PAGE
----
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Being a mentor is a total commitment

Posted by on Apr 1, 2019
Being a mentor is a total commitment

By Ramón López, staff at Youth for Hon­duras

Youth for Hon­duras wish­es to give each one of our youth a men­tor who can walk to­geth­er with the youth in life as a Chris­t­ian com­pan­ion and sup­port­er. This dream is be­gin­ning to see day­light now! We have start­ed a men­tor­ship pro­gram – a fan­tas­tic ini­tia­tive that will, hope­ful­ly, bring a lot of bless­ings to the lives of our youth!


Education of our first mentors

To­geth­er with Street Kids Di­rect, who has es­tab­lished men­tor­ship pro­grams for chil­dren in the streets, and Pro­gra­ma Tim­o­teos, which is a net­work of Hon­duran Bap­tist church­es, we are now ed­u­cat­ing our first men­tors.

The train­ing of the men­tors seeks to raise aware­ness, in­struct, and give tools to young peo­ple who want to car­ry out men­tor­ing with our youth. The men­tors learn to sup­port the youth in an ef­fi­cient, con­tin­u­ous, and com­pas­sion­ate way. We be­lieve that these are very im­por­tant key­words when work­ing with youth who have been liv­ing in or­phan­ages.


Mentor mentalities

The per­sons, who are will­ing to serve as men­tors for our youth, are Chris­t­ian youth of Bap­tist church­es in Hon­duras. They have shown lots of love and pas­sion for youth who have left their children’s homes and are now ready to in­flu­ence our youth in many ways.

One of the great­est mo­ti­va­tions for men­tor­ing among our group of men­tors is that they will play an im­por­tant role in an­oth­er person’s life. Each men­tor be­comes that spe­cial per­son who can gen­er­ate a pos­i­tive change for his/her mentee.

All of our men­tors are Chris­tians. This is im­por­tant for us as the men­tors will be able to tell about and take Je­sus into the lives of our youth.


Training process

We ed­u­cat­ed our men­tors dur­ing a two-day train­ing course. Here, the men­tors saw sta­tis­tics of the im­pacts of men­tor­ing. They learned to un­der­stand psy­cho­log­i­cal char­ac­ter­is­tics, emo­tions, as well as be­hav­iors of youth who have been ex­posed to trau­mat­ic events. Be­ing aware of these facts will help the men­tors when they are in­ter­act­ing with their mentees.

Dur­ing the course the men­tors dis­cov­ered that men­tor­ing is not only to mo­ti­vate an­oth­er per­son on an emo­tion­al lev­el. Men­tor­ing is about the whole per­son and is a to­tal com­mit­ment be­cause this is the way they can make a dif­fer­ence in the long run.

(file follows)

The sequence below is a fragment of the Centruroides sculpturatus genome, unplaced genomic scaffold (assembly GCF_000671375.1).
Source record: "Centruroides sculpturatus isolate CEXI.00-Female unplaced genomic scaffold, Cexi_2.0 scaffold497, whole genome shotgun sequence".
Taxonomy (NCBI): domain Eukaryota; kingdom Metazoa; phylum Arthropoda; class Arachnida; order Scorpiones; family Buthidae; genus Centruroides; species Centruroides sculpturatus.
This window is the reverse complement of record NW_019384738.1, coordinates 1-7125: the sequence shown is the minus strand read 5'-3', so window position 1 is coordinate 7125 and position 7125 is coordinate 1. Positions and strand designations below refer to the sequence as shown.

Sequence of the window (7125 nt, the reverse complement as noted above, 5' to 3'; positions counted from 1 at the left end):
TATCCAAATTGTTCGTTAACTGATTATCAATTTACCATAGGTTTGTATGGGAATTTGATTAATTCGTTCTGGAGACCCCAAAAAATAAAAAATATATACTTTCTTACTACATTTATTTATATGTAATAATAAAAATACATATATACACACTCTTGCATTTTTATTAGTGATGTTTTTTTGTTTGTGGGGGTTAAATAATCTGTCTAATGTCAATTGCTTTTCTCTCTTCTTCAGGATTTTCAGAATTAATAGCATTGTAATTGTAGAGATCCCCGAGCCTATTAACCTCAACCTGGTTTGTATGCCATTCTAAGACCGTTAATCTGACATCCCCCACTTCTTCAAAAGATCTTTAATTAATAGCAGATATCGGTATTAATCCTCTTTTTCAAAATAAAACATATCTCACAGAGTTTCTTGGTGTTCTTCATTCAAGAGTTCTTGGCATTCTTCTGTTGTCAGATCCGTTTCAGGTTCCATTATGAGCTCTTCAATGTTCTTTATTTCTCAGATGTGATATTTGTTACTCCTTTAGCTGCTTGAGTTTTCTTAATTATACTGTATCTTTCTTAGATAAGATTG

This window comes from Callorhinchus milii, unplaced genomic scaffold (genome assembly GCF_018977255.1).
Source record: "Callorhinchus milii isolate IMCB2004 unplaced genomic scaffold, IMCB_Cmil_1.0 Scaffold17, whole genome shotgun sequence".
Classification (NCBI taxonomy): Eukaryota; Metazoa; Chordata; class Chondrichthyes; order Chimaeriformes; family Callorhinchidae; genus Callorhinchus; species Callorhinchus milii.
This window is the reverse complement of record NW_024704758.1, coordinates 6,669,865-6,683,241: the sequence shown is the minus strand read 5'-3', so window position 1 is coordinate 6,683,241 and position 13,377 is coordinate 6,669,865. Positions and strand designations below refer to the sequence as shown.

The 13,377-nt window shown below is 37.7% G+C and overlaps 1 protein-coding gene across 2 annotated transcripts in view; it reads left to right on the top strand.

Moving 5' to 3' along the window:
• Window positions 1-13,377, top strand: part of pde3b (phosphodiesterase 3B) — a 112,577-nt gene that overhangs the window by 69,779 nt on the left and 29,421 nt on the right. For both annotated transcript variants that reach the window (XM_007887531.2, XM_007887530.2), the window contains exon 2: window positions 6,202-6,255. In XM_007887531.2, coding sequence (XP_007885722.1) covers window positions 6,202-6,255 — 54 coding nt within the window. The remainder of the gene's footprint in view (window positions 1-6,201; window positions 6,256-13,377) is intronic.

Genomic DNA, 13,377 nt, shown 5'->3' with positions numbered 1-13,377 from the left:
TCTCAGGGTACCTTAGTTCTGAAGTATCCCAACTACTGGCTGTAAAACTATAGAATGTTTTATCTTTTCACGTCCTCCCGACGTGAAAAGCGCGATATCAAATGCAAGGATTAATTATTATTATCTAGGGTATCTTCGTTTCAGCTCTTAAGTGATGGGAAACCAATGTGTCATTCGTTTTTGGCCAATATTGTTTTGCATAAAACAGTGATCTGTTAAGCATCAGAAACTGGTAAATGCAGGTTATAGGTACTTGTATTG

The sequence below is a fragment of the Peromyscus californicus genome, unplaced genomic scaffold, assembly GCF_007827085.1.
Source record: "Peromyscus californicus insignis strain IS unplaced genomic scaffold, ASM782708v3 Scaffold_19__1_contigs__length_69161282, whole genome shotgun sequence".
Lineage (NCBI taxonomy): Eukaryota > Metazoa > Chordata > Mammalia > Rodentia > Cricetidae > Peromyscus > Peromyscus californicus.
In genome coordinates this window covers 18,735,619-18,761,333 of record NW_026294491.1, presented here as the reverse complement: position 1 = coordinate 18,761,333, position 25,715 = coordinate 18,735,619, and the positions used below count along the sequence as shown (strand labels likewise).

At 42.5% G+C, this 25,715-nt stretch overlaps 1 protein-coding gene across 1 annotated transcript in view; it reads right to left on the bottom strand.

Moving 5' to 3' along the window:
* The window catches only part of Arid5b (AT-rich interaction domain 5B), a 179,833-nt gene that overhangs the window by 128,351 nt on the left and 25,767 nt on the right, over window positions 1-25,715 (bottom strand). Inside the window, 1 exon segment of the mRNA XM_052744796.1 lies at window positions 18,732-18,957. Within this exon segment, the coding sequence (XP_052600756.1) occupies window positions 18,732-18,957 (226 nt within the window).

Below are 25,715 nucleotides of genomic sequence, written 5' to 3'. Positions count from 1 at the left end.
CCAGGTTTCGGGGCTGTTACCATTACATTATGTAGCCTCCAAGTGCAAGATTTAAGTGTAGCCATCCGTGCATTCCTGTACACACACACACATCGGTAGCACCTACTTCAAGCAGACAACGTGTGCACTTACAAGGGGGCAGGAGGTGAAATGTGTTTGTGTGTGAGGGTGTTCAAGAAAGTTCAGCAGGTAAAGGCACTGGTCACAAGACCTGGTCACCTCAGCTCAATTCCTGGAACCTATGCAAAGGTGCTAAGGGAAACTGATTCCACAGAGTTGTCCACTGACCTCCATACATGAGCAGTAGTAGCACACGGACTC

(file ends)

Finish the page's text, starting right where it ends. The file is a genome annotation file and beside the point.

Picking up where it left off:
Kelvin Lopez – a mentor testimony

Kelvin Lopez is one of the men­tors who have been trained through the Youth for Hon­duras Men­tor­ship Pro­gram. He states:

The train­ing I re­ceived from Youth for Hon­duras was re­al­ly rel­e­vant and use­ful. The in­for­ma­tion I got about youth from or­phan­ages was clear and pre­cise, and I found the sta­tis­tics pre­sent­ed to us very im­por­tant. I think I can put the in­for­ma­tion into prac­tice when I meet my mentee.

The train­ing has shown me that car­ing for my mentee is very im­por­tant. It is im­por­tant that I do my best so that I cre­ate a pleas­ant and healthy en­vi­ron­ment for my mentee.

Vol­un­teer­ing for me is im­por­tant be­cause of the per­son who re­ceives my help and time. I can do a dif­fer­ence for a per­son who, prob­a­bly, has had few­er op­por­tu­ni­ties than me, less ad­vice than me, and less peo­ple to trust and talk to.

I also think I can be of great sup­port as a men­tor be­cause I study psy­chol­o­gy. This al­lows me to un­der­stand peo­ple more in depth and, there­fore, help them. My life has been very dif­fi­cult. I have learned many things late and this has had its con­se­quences. But af­ter hav­ing learned these things I will nev­er for­get them and I know that my ex­pe­ri­ences are and can be ben­e­fi­cial for peo­ple around me.

In ad­di­tion, the love of Christ al­lows me to love those peo­ple who have had less chances than me – and that same love im­puls­es me to help.”